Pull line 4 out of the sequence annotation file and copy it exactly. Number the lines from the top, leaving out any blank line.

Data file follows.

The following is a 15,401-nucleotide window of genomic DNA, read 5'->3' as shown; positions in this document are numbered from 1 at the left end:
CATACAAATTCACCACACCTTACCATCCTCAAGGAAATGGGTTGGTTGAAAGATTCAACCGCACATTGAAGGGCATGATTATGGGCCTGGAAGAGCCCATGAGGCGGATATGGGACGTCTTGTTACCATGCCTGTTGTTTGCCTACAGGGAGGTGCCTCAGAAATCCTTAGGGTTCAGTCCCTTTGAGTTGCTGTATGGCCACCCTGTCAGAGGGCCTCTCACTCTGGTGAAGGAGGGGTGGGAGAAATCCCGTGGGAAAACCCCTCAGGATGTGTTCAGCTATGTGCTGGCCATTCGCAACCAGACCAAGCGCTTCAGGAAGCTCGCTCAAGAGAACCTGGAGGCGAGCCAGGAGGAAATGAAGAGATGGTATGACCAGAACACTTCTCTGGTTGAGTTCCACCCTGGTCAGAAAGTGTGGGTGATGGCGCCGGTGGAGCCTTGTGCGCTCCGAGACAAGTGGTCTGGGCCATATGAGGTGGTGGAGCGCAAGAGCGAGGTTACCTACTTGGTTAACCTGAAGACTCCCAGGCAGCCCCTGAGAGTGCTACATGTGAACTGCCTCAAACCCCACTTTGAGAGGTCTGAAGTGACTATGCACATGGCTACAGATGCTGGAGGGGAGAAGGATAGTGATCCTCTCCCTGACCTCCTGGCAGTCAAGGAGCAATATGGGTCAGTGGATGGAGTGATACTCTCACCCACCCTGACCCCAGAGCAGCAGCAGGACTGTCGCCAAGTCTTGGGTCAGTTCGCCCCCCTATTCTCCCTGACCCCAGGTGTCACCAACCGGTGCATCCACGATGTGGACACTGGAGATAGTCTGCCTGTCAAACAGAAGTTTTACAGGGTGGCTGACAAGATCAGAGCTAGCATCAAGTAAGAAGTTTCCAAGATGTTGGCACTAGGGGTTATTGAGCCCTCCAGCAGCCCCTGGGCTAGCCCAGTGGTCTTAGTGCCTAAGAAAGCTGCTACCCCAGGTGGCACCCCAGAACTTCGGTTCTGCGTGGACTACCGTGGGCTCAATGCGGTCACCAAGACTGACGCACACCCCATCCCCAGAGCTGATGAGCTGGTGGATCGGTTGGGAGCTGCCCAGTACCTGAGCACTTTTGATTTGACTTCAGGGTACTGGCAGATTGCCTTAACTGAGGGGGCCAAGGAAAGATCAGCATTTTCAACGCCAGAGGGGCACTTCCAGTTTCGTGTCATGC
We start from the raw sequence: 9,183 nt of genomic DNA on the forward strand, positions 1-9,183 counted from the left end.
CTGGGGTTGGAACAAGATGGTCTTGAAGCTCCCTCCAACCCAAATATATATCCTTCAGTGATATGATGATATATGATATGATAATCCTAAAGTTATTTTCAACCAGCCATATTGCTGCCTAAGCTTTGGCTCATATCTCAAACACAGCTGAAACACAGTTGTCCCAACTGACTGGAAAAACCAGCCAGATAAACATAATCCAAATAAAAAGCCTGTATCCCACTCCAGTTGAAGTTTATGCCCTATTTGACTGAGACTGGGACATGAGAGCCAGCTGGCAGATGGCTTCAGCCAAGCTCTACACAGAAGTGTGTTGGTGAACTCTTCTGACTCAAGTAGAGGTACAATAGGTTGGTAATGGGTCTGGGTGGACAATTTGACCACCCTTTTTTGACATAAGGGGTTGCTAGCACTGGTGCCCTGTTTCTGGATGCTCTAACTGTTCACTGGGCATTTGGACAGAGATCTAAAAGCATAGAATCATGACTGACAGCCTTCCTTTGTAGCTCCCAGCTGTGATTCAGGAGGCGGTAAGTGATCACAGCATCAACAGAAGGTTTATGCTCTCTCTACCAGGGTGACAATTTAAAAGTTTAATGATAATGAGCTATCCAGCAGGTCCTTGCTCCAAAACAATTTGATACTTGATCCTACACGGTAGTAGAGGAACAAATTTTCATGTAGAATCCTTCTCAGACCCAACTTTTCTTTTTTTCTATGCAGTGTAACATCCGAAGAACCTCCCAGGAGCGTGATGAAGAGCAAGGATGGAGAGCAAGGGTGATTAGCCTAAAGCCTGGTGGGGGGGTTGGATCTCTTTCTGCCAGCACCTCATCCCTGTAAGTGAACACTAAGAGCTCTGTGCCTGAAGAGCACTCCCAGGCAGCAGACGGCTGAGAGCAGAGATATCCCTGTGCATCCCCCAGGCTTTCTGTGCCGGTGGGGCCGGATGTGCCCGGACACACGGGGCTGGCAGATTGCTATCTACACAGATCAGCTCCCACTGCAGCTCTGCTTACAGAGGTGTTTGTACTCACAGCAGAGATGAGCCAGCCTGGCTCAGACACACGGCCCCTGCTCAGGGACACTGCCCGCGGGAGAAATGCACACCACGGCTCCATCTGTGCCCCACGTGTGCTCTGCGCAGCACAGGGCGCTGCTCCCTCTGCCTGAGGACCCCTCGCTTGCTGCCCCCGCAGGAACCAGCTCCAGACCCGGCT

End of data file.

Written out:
CTGGGGTTGGAACAAGATGGTCTTGAAGCTCCCTCCAACCCAAATATATATCCTTCAGTGATATGATGATATATGATATGATAATCCTAAAGTTATTTTCAACCAGCCATATTGCTGCCTAAGCTTTGGCTCATATCTCAAACACAGCTGAAACACAGTTGTCCCAACTGACTGGAAAAACCAGCCAGATAAACATAATCCAAATAAAAAGCCTGTATCCCACTCCAGTTGAAGTTTATGCCCTATTTGACTGAGACTGGGACATGAGAGCCAGCTGGCAGATGGCTTCAGCCAAGCTCTACACAGAAGTGTGTTGGTGAACTCTTCTGACTCAAGTAGAGGTACAATAGGTTGGTAATGGGTCTGGGTGGACAATTTGACCACCCTTTTTTGACATAAGGGGTTGCTAGCACTGGTGCCCTGTTTCTGGATGCTCTAACTGTTCACTGGGCATTTGGACAGAGATCTAAAAGCATAGAATCATGACTGACAGCCTTCCTTTGTAGCTCCCAGCTGTGATTCAGGAGGCGGTAAGTGATCACAGCATCAACAGAAGGTTTATGCTCTCTCTACCAGGGTGACAATTTAAAAGTTTAATGATAATGAGCTATCCAGCAGGTCCTTGCTCCAAAACAATTTGATACTTGATCCTACACGGTAGTAGAGGAACAAATTTTCATGTAGAATCCTTCTCAGACCCAACTTTTCTTTTTTTCTATGCAGTGTAACATCCGAAGAACCTCCCAGGAGCGTGATGAAGAGCAAGGATGGAGAGCAAGGGTGATTAGCCTAAAGCCTGGTGGGGGGGTTGGATCTCTTTCTGCCAGCACCTCATCCCTGTAAGTGAACACTAAGAGCTCTGTGCCTGAAGAGCACTCCCAGGCAGCAGACGGCTGAGAGCAGAGATATCCCTGTGCATCCCCCAGGCTTTCTGTGCCGGTGGGGCCGGATGTGCCCGGACACACGGGGCTGGCAGATTGCTATCTACACAGATCAGCTCCCACTGCAGCTCTGCTTACAGAGGTGTTTGTACTCACAGCAGAGATGAGCCAGCCTGGCTCAGACACACGGCCCCTGCTCAGGGACACTGCCCGCGGGAGAAATGCACACCACGGCTCCATCTGTGCCCCACGTGTGCTCTGCGCAGCACAGGGCGCTGCTCCCTCTGCCTGAGGACCCCTCGCTTGCTGCCCCCGCAGGAACCAGCTCCAGACCCGGCT